As a Taiwanese, the scariest question people could ask me is: "Where do you come from?" It doesn't mean that I'm not proud of where I come from or I have any doubt. It is just the fear to be offended or to offend others. However, this is usually the following question after: "What's your name?"
My parents run a bubble tea shop in Taiwan. It's an extremely large shop that can separate into three areas: the front desk to order and serve, the area of making the beverages and the cooking area for the drink components. My dad has a strong political opinion. He always speaks about it. Yet, the volume of his voice can also separate into three levels. He doesn't talk that much around the front desk because he doesn't know whether any customer has a different political opinion and we don't want to cause any fights or lose any customers. At the beverage making area, he feels free to talk louder since it is a little bit more private than the front desk. In between the beverage making and the cooking area, there is a door. When passing that door, he speaks without hesitation.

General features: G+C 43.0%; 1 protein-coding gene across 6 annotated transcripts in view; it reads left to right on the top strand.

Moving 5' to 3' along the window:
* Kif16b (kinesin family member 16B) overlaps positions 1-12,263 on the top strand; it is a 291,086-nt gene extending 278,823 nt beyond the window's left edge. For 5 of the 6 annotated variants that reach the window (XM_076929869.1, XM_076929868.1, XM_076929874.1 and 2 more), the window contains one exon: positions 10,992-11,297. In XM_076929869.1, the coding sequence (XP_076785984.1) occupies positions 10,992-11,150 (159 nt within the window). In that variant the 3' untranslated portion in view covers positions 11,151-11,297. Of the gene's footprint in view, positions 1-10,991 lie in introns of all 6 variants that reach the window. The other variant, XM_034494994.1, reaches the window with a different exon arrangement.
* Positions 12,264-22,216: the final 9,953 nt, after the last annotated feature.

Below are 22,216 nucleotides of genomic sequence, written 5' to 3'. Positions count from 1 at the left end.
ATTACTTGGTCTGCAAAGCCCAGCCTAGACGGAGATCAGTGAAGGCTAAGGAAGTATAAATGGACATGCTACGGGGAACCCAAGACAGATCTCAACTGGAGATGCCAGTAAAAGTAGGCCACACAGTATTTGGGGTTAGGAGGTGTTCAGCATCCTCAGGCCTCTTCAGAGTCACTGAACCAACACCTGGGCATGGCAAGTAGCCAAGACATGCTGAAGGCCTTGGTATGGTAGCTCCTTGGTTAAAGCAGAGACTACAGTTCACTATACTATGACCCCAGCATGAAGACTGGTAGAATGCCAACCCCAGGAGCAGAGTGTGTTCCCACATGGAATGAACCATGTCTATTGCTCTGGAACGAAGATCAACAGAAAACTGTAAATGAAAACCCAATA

The video is scripted and inspired by my observations about my dad and I. I always have this paradoxical moment as a Taiwanese that when I met nice Chinese people, I feel guilty and struggle to have these strong opinions of independence and most of the time I don't want to fight or offend anyone. Every sentence I say would become with "I'm sorry, but......". However, when the news show that China keeps bashing on Taiwan's survival in the International Communities, those opinions of independence become stronger. I struggle with balancing neutrality and assertiveness when it comes to this sensitive topic. The back and forth process tears up my emotions.
In the end, "Where do you come from?" is not a hard question to answer. The hard is being a Taiwanese.